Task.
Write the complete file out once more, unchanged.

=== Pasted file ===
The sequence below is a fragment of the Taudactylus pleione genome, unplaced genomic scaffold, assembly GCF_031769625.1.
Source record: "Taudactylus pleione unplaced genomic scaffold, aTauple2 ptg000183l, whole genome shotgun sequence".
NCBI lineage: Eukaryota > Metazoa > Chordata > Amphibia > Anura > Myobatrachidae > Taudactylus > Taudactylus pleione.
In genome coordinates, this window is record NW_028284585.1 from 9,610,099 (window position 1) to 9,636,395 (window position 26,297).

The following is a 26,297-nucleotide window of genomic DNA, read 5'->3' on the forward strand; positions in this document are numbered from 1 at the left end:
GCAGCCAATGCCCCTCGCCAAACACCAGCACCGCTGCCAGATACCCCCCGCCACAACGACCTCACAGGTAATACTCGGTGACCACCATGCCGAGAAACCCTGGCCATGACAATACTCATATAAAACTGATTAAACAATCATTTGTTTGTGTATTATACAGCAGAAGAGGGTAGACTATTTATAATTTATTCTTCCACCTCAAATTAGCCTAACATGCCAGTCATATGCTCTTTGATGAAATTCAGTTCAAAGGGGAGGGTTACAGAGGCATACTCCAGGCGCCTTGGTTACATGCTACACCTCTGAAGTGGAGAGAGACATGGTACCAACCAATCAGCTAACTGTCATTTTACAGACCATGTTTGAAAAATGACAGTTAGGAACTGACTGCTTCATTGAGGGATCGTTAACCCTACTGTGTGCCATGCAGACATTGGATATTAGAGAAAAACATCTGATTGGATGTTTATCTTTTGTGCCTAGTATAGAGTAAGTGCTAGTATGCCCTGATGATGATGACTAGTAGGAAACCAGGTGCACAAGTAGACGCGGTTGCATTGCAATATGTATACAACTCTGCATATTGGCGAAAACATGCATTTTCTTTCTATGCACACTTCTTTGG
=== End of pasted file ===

The sequence below is a fragment of the Taudactylus pleione genome, unplaced genomic scaffold, assembly GCF_031769625.1.
Source record: "Taudactylus pleione unplaced genomic scaffold, aTauple2 ptg000183l, whole genome shotgun sequence".
NCBI lineage: Eukaryota > Metazoa > Chordata > Amphibia > Anura > Myobatrachidae > Taudactylus > Taudactylus pleione.
In genome coordinates, this window is record NW_028284585.1 from 9,610,099 (window position 1) to 9,636,395 (window position 26,297).

The following is a 26,297-nucleotide window of genomic DNA, read 5'->3' on the forward strand; positions in this document are numbered from 1 at the left end:
GCAGCCAATGCCCCTCGCCAAACACCAGCACCGCTGCCAGATACCCCCCGCCACAACGACCTCACAGGTAATACTCGGTGACCACCATGCCGAGAAACCCTGGCCATGACAATACTCATATAAAACTGATTAAACAATCATTTGTTTGTGTATTATACAGCAGAAGAGGGTAGACTATTTATAATTTATTCTTCCACCTCAAATTAGCCTAACATGCCAGTCATATGCTCTTTGATGAAATTCAGTTCAAAGGGGAGGGTTACAGAGGCATACTCCAGGCGCCTTGGTTACATGCTACACCTCTGAAGTGGAGAGAGACATGGTACCAACCAATCAGCTAACTGTCATTTTACAGACCATGTTTGAAAAATGACAGTTAGGAACTGACTGCTTCATTGAGGGATCGTTAACCCTACTGTGTGCCATGCAGACATTGGATATTAGAGAAAAACATCTGATTGGATGTTTATCTTTTGTGCCTAGTATAGAGTAAGTGCTAGTATGCCCTGATGATGATGACTAGTAGGAAACCAGGTGCACAAGTAGACGCGGTTGCATTGCAATATGTATACAACTCTGCATATTGGCGAAAACATGCATTTTCTTTCTATGCACACTTCTTTGG